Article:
indicate the kind, quality, quantity, intended purpose, value or geographical origin of the goods or services, the time of production of the goods or of the rendering of the services or other characteristics of the goods or services, or
constitute customary designations for the goods or services according to normal linguistic usage or to loyal, established business practice.
The conditions in paragraphs one and two shall be met on both the date of application and the date of registration. When assessing a proposed trademark pursuant to paragraph one, sentence two, and paragraph two, it is necessary to take into consideration all circumstances that prevailed on the date of application, in particular effects of use of the trademark prior to this time.
A mark that is used in an industrial or commercial undertaking to designate the geographical origin of a product or service may, notwithstanding the second paragraph letter a), be registered as a collective mark."
A provision on prohibition of registration of misleading trademarks is found in:
"Section 15. Trademarks that conflict with public interests
A trademark cannot be registered if it:
- is liable to deceive, for example in respect of the nature, quality or geographical origin of the goods or services,"
The deceiving use of a geographical indication in a trademark may be prohibited in accordance with the Trademarks Act section 10:
"Section 10. Deceiving trademarks, etc.
If a trademark is of such nature as to deceive or is used by the trademark proprietor or by any other person with the consent of the trademark proprietor in a manner capable to deceive, a court may prohibit the use of the trademark or such forms of use that are considered deceiving and may issue other injunctions that are considered necessary.
Legal actions pursuant to paragraph one may be brought by the Norwegian Industrial Property Office and by anyone who has a legal interest in doing so."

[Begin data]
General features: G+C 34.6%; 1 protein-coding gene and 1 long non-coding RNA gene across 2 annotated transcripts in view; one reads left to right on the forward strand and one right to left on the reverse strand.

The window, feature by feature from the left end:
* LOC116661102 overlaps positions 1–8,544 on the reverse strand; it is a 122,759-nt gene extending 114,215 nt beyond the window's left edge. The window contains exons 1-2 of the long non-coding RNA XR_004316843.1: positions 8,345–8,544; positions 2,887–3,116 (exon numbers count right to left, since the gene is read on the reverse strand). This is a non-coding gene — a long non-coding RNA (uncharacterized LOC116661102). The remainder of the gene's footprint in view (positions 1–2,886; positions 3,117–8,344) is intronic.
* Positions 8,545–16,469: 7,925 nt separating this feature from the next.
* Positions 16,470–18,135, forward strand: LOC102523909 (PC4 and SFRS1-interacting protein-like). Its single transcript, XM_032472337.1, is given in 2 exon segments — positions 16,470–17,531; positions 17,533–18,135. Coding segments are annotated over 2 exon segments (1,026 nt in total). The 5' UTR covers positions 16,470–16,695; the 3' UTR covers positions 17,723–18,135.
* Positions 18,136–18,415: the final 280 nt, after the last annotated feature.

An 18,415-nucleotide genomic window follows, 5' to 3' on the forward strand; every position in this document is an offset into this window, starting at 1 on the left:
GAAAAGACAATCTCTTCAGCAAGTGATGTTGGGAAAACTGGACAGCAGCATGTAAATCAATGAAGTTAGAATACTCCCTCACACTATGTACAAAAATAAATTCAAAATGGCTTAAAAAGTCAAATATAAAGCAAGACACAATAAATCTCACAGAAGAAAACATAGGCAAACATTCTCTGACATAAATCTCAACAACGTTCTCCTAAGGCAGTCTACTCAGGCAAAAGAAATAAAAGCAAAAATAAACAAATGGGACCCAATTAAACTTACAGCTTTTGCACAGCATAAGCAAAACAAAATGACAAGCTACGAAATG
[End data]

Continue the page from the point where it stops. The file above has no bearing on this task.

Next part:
The special protection required for wines and spirits under Article 23.1 and 23.2 of the TRIPS Agreement is set out in Section 31 of the Marketing Control Act and Section 15 paragraph 2 of the Trademarks Act. The provisions read:
MARKETING CONTROL ACT
"Section 31. Application of incorrect geographical indications to wines and spirits
It shall be prohibited in the course of trade to apply a geographical indication to a wine or spirit which does not originate from the geographical location designated by the indication. This shall apply even if the actual place of origin is also stated, or if the geographical indication has been translated or is followed by an expression like «kind», «type», «imitation», or something similar."
"Section 15. Trademarks that conflict with public interests
For wine and spirits, it is not permissible to register a trademark that consists of or contains anything that is liable to be understood as a geographical indication of origin, unless the geographical origin of the goods is in accordance with the indication."
Norway has adopted a sui generis regime for protection of geographical indications, designations of origin, and traditional specialties for agricultural products and foodstuffs, which provides protection above TRIPS-level for geographical indications fulfilling the set criteria. The legal basis for this system is found in Section 30 of the Food Production and Safety Act (2003).